Reconciliation as a central focus point of the conference is undoubtedly one of those notions that is both religious and political. Naturally, it is important how we define politics. In the field of theology and religion, I suggest, it can be useful to adopt a broad view, understanding the political as everything that relates to public life, in contrast to a more common view of politics as the professional administration and governance of a country. Politics also has theological implications. In the words of statesman and philosopher Tomas Garrigue Masaryk, who was also the first president of Czechoslovakia (1918 – 1935), political life is but a more modest part of spiritual life. Adopting this view, one of the roles of the ICCJ could then be to use resources from the Jewish and Christian traditions to provide perspectives on the topics that are of both religious and political import that members of the ICCJ family, and, ideally, the broader public, could make use of in their own contexts.
Also, as with some of the previous ICCJ events, this conference addressed, albeit briefly, the opportunities and challenges posed by social networks and modern communication technologies. This issue especially surfaced in the plenaries on responsible citizenship and religious belonging.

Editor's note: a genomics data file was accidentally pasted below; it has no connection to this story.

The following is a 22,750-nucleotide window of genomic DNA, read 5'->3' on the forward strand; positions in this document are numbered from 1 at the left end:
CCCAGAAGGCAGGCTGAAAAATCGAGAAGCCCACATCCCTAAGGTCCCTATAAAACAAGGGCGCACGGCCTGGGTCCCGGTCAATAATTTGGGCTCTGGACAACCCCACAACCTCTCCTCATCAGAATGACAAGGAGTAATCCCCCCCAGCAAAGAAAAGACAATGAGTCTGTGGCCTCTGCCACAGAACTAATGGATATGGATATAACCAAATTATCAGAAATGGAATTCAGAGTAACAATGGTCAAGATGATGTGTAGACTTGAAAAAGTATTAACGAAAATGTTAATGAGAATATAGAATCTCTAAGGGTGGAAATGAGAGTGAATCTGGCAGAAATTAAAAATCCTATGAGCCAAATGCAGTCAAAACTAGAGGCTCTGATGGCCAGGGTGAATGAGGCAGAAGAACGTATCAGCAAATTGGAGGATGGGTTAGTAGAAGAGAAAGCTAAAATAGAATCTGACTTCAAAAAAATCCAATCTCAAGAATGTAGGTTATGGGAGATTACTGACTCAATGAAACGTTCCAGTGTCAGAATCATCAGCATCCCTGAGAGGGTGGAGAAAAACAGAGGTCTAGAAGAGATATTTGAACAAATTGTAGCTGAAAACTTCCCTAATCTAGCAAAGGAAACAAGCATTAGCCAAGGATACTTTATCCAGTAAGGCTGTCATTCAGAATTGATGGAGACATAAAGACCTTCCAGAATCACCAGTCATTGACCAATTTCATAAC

In the future, I think the ICCJ will need to face at least two tasks regarding modern technologies:
First, we shall need to explore more thoroughly how we might use their immense potential to connect and mobilize people. I suspect this goes beyond the mere user-mode functions to discover creative and innovative ways how modern technologies can be employed in an interfaith context. It goes without saying that such a step involves competent and committed people who will assume the role of discoverers and facilitators for the new mode of interfaith engagement.
Second, some serious thought will need to be given to the perception that social networks and modern communication technologies very often appear to be superficial. The phenomenon of so-called “social bubbles”, with people belonging to one of these “bubbles” having hardly any interaction with the people of different opinion, exacerbates the situation. Although this phenomenon no doubt existed before the “Facebook Age”, the possibilities and limits of modern technologies seem to make the situation more intense and acute than ever. This poses a major challenge to interfaith dialogue and cooperation.